Wearables are the lovebaby of tech and healthcare
Similar to how smartphones and tablets changed the nature of work and gave way to increased collaboration, wearable devices will bring a new era: one of mindful, driven employees who are dedicated to their well-being.
Wearables are a major driver of innovation through enhanced business performance and their impact on Healthcare. Only years after entering the market, wearables like fitness trackers and smartwatches have become mainstream. With 245 million wearables being put on the market in 2019, the number will almost triple compared to 2015. This rise mainly occurs in the enterprise segment.
Why wearables work
With reason: wearables can improve productivity. Indeed, a survey showed that 67% of companies currently adopting wearables report improved business performance. Science agrees: a UK study found that productivity increased 8.5% due to wearables such as motion monitors and brain activity sensors. The reason? Seeing data on their behavior allows people to change it. Racing against oneself increases the desire to improve one’s actions. Also, users reported that setting goals with wearables helps achieve higher performance. Lastly, productivity is driven by healthy competition through ‘gamification’. Harikesh Nair, Associate Professor of Marketing at Stanford, says wearables are “Definitely an incredible revolution that is going to happen in workplace measurement.”
Signs also indicate that wearables increase employee well-being; research indicates happy people are 12% more productive in doing work assignments. As we realize that employee wellness drives business success, the employee well-being market grows further: its expected US revenue in 2021 is $11.3 billion. In its latest report on the future of work, Atos writes: “Given improvements in the Internet of Things (IoT) and sensors, and given the ubiquity of mobile devices and wearables, vast amounts of information about mood, productivity, stress, and happiness are available.”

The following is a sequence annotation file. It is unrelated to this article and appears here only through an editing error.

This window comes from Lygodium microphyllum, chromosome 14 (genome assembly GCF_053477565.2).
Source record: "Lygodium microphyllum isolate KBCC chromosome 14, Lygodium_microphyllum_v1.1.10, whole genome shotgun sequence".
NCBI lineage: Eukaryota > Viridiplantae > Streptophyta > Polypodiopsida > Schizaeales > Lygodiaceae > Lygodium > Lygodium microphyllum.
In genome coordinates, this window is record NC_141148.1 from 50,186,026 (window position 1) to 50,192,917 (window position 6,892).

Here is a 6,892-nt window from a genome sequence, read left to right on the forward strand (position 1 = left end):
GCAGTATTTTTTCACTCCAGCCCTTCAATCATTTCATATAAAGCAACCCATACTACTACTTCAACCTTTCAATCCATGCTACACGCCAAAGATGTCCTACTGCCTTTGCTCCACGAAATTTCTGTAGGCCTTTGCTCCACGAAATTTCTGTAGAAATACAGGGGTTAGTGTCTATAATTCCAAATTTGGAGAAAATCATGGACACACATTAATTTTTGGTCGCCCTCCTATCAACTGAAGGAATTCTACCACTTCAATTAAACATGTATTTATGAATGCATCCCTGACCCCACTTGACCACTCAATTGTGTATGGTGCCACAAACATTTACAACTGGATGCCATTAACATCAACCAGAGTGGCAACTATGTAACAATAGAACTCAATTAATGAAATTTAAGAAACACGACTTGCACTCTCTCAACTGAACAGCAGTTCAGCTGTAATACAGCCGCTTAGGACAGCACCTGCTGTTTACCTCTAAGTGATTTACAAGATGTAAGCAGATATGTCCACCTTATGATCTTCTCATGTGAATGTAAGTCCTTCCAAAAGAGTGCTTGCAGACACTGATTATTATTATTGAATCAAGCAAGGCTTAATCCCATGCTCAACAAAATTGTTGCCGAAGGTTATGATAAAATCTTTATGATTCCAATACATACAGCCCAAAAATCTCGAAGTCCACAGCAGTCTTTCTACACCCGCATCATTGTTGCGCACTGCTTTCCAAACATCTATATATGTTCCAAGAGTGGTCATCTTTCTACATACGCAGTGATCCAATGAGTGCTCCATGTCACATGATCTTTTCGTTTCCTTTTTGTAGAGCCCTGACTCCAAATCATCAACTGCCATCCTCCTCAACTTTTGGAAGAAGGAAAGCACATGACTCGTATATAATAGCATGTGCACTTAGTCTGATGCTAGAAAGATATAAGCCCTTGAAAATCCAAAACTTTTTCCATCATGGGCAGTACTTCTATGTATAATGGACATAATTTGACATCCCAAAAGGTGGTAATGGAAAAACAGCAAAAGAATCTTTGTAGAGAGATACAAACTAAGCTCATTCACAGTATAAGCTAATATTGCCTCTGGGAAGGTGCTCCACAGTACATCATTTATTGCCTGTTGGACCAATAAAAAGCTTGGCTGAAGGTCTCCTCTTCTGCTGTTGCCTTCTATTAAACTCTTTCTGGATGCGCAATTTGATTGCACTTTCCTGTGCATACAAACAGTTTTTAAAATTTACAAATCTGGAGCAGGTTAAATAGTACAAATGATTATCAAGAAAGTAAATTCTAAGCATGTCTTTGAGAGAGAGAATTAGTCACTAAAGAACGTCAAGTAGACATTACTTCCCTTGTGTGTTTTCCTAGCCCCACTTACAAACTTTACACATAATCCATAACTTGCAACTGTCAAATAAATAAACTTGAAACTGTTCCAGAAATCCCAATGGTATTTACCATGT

Harikesh Nair Associate Professor of Marketing, Stanford
Wearables are definitely an incredible revolution that is going to happen in workplace measurement.
In 2017, 35% of over 8,000 American employers used wearables in their well-being programs. By encouraging healthy activity, wearables incentivize improved employee well-being: 75% of users report higher engagement with their health. Atos expects this information will be used to customize mental health and well-being programs in the workplace, as forward-thinking companies will fine-tune their daily business operations according to data generated by employee wearables.
Innovations in healthcare
Wearables generate unprecedented amounts of data. With respect to innovation, this wealth of data makes wearables an important player in the healthcare sector: they can fundamentally change drug development and healthcare research. For example, applications of wearables during clinical trials include vital sign and cardiac rhythm monitoring. Scientists suggest the possibilities of wearables in healthcare will probably evolve rapidly.
Having already arranged the world’s search results, Google is currently focusing on organizing healthcare data, and it’s paying off: a growing group of healthcare providers can now collaborate easily and securely. Wearables allow medical professionals to monitor their patients remotely and provide emergency assistance through cloud-based communication. For example, FitBit and Google recently launched their partnership, speeding up innovations in healthcare and wearables. Using Google Cloud Healthcare API, FitBit can share information with healthcare providers, who can then follow and manage patients’ health and provide them with suitable treatment. We cannot wait to see the future developments.
- Wearables market to be worth $25 billion by 2019
- Research about happiness and productivity
- Research on wearables and productivity
- Happiness drives productivity
- Corporate wellness services market stats
- Atos report on the trends in the Future of Work
- Wearables in corporate wellness programs
- Wearable medical monitoring devices
- Fitbit and Google's collaboration
- Wearables in clinical trials